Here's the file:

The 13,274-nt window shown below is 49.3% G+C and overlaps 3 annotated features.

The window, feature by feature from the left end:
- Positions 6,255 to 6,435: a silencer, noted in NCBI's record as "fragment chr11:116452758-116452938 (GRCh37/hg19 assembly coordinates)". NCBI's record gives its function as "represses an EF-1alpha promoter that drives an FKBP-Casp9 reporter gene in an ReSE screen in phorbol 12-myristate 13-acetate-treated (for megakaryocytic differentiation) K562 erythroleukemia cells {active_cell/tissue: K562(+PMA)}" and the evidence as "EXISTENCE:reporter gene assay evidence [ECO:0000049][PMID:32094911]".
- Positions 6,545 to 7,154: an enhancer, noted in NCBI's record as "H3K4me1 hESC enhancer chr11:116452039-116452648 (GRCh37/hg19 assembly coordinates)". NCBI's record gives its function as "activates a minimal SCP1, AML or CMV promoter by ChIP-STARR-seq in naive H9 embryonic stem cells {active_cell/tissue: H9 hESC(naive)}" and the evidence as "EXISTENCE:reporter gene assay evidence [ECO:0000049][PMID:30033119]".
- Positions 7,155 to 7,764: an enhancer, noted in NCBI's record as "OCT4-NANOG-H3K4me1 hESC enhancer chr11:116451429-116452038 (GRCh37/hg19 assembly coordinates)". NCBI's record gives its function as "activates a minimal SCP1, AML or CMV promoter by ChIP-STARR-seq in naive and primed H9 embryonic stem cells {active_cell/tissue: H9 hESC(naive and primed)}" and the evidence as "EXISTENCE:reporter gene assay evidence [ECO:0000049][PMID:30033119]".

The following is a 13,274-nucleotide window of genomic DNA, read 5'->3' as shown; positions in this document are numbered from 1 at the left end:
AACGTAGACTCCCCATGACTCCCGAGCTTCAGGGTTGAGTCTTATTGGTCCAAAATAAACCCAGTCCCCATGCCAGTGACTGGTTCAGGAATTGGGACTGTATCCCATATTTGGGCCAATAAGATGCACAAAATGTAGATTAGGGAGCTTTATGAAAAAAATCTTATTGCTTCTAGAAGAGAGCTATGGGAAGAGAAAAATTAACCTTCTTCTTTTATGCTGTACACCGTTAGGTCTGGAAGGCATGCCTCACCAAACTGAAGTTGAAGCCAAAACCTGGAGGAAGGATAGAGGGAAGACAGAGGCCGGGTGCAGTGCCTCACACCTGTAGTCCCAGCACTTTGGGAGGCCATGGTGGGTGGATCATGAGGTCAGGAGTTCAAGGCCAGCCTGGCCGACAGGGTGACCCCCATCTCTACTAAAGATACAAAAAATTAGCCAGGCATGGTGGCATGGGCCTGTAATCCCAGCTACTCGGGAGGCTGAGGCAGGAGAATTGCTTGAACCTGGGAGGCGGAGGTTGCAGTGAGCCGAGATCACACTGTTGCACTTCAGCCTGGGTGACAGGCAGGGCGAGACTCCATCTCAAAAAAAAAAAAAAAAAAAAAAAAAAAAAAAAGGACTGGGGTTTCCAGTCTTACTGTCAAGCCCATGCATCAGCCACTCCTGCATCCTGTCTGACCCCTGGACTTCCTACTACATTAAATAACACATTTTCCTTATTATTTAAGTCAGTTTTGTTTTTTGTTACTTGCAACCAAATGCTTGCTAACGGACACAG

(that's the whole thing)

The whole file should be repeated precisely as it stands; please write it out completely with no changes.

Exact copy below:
The 13,274-nt window shown below is 49.3% G+C and overlaps 3 annotated features.

The window, feature by feature from the left end:
- Positions 6,255 to 6,435: a silencer, noted in NCBI's record as "fragment chr11:116452758-116452938 (GRCh37/hg19 assembly coordinates)". NCBI's record gives its function as "represses an EF-1alpha promoter that drives an FKBP-Casp9 reporter gene in an ReSE screen in phorbol 12-myristate 13-acetate-treated (for megakaryocytic differentiation) K562 erythroleukemia cells {active_cell/tissue: K562(+PMA)}" and the evidence as "EXISTENCE:reporter gene assay evidence [ECO:0000049][PMID:32094911]".
- Positions 6,545 to 7,154: an enhancer, noted in NCBI's record as "H3K4me1 hESC enhancer chr11:116452039-116452648 (GRCh37/hg19 assembly coordinates)". NCBI's record gives its function as "activates a minimal SCP1, AML or CMV promoter by ChIP-STARR-seq in naive H9 embryonic stem cells {active_cell/tissue: H9 hESC(naive)}" and the evidence as "EXISTENCE:reporter gene assay evidence [ECO:0000049][PMID:30033119]".
- Positions 7,155 to 7,764: an enhancer, noted in NCBI's record as "OCT4-NANOG-H3K4me1 hESC enhancer chr11:116451429-116452038 (GRCh37/hg19 assembly coordinates)". NCBI's record gives its function as "activates a minimal SCP1, AML or CMV promoter by ChIP-STARR-seq in naive and primed H9 embryonic stem cells {active_cell/tissue: H9 hESC(naive and primed)}" and the evidence as "EXISTENCE:reporter gene assay evidence [ECO:0000049][PMID:30033119]".

The following is a 13,274-nucleotide window of genomic DNA, read 5'->3' as shown; positions in this document are numbered from 1 at the left end:
AACGTAGACTCCCCATGACTCCCGAGCTTCAGGGTTGAGTCTTATTGGTCCAAAATAAACCCAGTCCCCATGCCAGTGACTGGTTCAGGAATTGGGACTGTATCCCATATTTGGGCCAATAAGATGCACAAAATGTAGATTAGGGAGCTTTATGAAAAAAATCTTATTGCTTCTAGAAGAGAGCTATGGGAAGAGAAAAATTAACCTTCTTCTTTTATGCTGTACACCGTTAGGTCTGGAAGGCATGCCTCACCAAACTGAAGTTGAAGCCAAAACCTGGAGGAAGGATAGAGGGAAGACAGAGGCCGGGTGCAGTGCCTCACACCTGTAGTCCCAGCACTTTGGGAGGCCATGGTGGGTGGATCATGAGGTCAGGAGTTCAAGGCCAGCCTGGCCGACAGGGTGACCCCCATCTCTACTAAAGATACAAAAAATTAGCCAGGCATGGTGGCATGGGCCTGTAATCCCAGCTACTCGGGAGGCTGAGGCAGGAGAATTGCTTGAACCTGGGAGGCGGAGGTTGCAGTGAGCCGAGATCACACTGTTGCACTTCAGCCTGGGTGACAGGCAGGGCGAGACTCCATCTCAAAAAAAAAAAAAAAAAAAAAAAAAAAAAAAAGGACTGGGGTTTCCAGTCTTACTGTCAAGCCCATGCATCAGCCACTCCTGCATCCTGTCTGACCCCTGGACTTCCTACTACATTAAATAACACATTTTCCTTATTATTTAAGTCAGTTTTGTTTTTTGTTACTTGCAACCAAATGCTTGCTAACGGACACAG